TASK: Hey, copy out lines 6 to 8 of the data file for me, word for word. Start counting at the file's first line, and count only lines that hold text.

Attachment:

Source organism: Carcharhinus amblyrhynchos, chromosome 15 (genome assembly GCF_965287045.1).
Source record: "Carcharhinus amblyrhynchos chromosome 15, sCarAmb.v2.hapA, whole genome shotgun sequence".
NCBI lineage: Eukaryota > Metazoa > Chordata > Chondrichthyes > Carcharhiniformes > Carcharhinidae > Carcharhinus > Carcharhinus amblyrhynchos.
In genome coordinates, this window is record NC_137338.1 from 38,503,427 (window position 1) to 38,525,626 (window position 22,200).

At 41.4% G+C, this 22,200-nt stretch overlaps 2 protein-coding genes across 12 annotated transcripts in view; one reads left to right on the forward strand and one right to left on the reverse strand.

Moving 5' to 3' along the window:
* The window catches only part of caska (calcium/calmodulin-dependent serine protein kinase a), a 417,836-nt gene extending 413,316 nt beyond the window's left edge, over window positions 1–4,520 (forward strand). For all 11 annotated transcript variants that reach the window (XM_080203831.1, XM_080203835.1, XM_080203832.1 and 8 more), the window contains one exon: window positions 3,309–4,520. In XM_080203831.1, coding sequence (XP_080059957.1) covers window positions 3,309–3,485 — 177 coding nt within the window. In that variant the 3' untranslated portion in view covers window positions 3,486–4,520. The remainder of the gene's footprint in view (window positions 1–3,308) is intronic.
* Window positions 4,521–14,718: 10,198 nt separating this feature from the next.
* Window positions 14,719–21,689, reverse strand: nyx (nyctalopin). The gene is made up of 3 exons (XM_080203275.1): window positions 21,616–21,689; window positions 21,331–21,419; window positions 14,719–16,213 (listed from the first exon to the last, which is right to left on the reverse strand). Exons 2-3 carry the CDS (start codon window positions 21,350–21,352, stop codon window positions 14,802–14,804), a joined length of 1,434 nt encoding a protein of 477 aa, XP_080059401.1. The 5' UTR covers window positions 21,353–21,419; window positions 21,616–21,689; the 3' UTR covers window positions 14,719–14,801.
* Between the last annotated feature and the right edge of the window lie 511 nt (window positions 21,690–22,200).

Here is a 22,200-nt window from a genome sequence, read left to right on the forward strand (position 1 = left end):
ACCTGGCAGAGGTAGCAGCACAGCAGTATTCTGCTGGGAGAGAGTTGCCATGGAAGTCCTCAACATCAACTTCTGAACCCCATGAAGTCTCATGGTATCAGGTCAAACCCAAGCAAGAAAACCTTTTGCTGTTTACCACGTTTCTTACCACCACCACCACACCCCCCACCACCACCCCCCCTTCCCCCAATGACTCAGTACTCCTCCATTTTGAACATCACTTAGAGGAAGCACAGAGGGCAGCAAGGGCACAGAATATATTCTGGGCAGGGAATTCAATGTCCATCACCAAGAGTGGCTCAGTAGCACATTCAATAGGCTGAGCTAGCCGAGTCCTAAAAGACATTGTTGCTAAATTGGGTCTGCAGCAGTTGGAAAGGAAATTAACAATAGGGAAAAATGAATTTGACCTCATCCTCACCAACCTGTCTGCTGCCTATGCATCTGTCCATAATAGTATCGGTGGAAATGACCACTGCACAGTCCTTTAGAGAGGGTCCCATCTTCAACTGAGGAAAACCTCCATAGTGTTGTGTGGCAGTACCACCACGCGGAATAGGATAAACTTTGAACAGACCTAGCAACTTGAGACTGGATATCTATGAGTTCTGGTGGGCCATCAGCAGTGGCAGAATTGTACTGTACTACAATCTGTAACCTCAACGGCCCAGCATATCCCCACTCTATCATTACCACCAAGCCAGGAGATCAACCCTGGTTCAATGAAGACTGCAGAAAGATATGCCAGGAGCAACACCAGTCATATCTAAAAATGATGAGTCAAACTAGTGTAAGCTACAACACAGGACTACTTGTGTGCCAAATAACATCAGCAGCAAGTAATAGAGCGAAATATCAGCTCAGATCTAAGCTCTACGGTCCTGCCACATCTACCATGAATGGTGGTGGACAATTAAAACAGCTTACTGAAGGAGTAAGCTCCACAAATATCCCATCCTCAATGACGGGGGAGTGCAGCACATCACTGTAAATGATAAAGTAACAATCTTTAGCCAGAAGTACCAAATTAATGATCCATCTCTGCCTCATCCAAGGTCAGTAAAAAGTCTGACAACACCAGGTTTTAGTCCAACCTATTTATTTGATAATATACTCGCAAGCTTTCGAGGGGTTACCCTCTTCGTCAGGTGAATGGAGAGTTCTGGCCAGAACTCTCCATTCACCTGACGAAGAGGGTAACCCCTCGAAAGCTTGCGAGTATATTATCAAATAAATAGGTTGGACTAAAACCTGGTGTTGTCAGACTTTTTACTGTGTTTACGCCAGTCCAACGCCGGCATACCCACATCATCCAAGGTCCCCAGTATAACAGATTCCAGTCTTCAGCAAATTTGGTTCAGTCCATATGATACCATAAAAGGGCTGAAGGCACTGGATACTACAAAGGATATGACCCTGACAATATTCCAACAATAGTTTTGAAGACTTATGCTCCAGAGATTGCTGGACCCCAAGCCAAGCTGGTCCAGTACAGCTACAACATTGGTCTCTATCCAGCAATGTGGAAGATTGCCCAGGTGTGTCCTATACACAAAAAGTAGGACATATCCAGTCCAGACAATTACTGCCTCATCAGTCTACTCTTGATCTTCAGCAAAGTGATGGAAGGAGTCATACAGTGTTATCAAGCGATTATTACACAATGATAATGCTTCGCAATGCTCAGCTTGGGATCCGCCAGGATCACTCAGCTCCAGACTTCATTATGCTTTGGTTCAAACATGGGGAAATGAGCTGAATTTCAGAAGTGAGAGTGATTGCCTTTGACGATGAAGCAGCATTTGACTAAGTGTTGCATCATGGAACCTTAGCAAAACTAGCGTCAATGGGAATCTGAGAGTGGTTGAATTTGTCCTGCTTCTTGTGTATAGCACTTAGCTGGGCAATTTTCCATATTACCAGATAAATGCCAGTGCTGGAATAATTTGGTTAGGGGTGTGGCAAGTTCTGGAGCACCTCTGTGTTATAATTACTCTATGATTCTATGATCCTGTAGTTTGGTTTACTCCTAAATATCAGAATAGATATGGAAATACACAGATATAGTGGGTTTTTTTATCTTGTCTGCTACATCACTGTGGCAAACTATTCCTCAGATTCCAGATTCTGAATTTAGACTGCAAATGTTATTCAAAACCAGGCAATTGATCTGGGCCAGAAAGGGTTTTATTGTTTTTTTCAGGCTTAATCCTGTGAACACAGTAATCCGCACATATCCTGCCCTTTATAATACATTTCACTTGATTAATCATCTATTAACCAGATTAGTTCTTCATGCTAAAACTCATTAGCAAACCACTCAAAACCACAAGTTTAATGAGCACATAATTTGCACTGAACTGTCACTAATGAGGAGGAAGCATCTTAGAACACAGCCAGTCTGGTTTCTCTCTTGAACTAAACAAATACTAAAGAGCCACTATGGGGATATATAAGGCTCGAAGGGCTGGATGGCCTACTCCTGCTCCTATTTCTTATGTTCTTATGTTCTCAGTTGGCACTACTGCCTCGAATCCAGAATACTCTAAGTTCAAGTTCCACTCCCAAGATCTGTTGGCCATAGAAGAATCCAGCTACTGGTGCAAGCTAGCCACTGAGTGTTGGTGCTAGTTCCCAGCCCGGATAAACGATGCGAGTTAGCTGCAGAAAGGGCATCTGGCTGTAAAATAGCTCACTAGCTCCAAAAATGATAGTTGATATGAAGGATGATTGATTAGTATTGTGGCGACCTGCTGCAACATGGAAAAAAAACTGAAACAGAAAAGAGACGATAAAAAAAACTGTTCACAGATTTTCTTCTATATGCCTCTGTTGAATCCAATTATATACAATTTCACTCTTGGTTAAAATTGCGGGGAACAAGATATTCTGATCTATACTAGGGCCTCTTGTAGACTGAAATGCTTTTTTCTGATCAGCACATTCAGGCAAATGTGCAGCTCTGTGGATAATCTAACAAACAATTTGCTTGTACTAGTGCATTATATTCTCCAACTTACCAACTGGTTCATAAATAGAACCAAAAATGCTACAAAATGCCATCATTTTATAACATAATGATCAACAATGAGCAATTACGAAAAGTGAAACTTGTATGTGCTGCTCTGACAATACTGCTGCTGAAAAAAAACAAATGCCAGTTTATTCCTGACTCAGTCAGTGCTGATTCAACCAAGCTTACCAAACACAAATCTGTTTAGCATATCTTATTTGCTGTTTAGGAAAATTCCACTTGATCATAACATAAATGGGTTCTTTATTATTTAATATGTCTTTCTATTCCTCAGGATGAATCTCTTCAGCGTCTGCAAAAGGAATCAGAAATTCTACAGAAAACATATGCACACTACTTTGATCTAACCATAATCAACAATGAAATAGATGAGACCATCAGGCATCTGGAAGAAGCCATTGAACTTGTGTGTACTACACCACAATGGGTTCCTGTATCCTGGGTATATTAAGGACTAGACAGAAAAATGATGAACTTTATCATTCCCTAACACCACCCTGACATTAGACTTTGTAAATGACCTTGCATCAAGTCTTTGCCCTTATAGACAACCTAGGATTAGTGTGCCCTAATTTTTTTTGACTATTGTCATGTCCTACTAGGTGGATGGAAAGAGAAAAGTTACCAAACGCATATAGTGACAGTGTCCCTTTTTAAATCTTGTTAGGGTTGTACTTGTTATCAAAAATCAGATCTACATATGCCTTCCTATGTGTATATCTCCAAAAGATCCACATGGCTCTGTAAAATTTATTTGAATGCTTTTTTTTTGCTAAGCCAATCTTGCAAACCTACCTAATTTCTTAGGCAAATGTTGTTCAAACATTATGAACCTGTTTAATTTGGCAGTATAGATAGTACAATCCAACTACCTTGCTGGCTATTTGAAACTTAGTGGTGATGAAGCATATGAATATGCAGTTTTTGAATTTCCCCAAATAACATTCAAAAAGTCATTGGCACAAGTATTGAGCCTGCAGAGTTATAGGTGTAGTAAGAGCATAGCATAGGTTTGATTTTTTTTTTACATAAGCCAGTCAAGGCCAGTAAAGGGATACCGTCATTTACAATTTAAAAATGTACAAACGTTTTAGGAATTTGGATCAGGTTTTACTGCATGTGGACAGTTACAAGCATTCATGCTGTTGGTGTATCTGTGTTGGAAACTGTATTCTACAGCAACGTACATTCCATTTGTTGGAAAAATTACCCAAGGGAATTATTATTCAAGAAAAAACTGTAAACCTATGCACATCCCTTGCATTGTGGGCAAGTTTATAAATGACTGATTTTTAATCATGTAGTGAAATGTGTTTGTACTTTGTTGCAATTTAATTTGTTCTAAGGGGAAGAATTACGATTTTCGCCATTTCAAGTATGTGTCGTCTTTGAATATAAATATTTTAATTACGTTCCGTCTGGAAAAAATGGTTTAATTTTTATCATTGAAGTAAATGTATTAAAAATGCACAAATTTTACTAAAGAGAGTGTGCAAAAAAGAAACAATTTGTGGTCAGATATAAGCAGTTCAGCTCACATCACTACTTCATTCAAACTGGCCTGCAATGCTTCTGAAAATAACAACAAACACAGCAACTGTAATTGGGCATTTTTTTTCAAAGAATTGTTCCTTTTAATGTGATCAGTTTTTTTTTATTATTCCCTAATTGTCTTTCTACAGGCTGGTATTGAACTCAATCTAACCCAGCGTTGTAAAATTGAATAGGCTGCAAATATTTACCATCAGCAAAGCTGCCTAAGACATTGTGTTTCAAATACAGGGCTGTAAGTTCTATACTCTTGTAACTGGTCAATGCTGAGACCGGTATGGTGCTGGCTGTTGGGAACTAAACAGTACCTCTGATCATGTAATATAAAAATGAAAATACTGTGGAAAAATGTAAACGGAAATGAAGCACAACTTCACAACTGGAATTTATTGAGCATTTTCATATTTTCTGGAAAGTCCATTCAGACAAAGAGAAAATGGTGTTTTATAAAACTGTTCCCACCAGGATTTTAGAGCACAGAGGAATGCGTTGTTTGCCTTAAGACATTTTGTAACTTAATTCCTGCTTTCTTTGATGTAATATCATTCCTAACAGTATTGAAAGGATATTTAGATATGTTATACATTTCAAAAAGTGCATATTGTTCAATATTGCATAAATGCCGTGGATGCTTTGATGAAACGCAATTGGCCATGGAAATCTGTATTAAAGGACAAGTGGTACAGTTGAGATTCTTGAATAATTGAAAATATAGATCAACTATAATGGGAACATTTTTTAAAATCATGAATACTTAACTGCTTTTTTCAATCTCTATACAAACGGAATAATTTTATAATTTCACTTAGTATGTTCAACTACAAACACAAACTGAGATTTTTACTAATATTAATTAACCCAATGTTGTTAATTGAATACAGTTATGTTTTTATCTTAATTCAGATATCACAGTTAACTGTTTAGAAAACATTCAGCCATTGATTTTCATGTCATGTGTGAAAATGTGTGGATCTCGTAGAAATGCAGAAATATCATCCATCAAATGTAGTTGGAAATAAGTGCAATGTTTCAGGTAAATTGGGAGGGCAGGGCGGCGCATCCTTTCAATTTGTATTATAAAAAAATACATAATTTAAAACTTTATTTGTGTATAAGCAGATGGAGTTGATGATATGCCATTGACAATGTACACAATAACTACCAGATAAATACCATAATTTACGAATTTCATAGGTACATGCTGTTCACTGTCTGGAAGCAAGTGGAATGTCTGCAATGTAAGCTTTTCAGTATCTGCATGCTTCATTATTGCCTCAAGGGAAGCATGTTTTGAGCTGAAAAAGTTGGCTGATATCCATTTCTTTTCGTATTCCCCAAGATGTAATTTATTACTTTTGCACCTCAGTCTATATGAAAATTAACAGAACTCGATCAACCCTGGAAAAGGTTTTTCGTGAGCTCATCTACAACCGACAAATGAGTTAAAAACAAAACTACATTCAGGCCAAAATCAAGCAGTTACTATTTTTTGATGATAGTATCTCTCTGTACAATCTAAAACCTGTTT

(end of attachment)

Moving 5' to 3' along the window:
* The window catches only part of caska (calcium/calmodulin-dependent serine protein kinase a), a 417,836-nt gene extending 413,316 nt beyond the window's left edge, over window positions 1–4,520 (forward strand). For all 11 annotated transcript variants that reach the window (XM_080203831.1, XM_080203835.1, XM_080203832.1 and 8 more), the window contains one exon: window positions 3,309–4,520. In XM_080203831.1, coding sequence (XP_080059957.1) covers window positions 3,309–3,485 — 177 coding nt within the window. In that variant the 3' untranslated portion in view covers window positions 3,486–4,520. The remainder of the gene's footprint in view (window positions 1–3,308) is intronic.
* Window positions 4,521–14,718: 10,198 nt separating this feature from the next.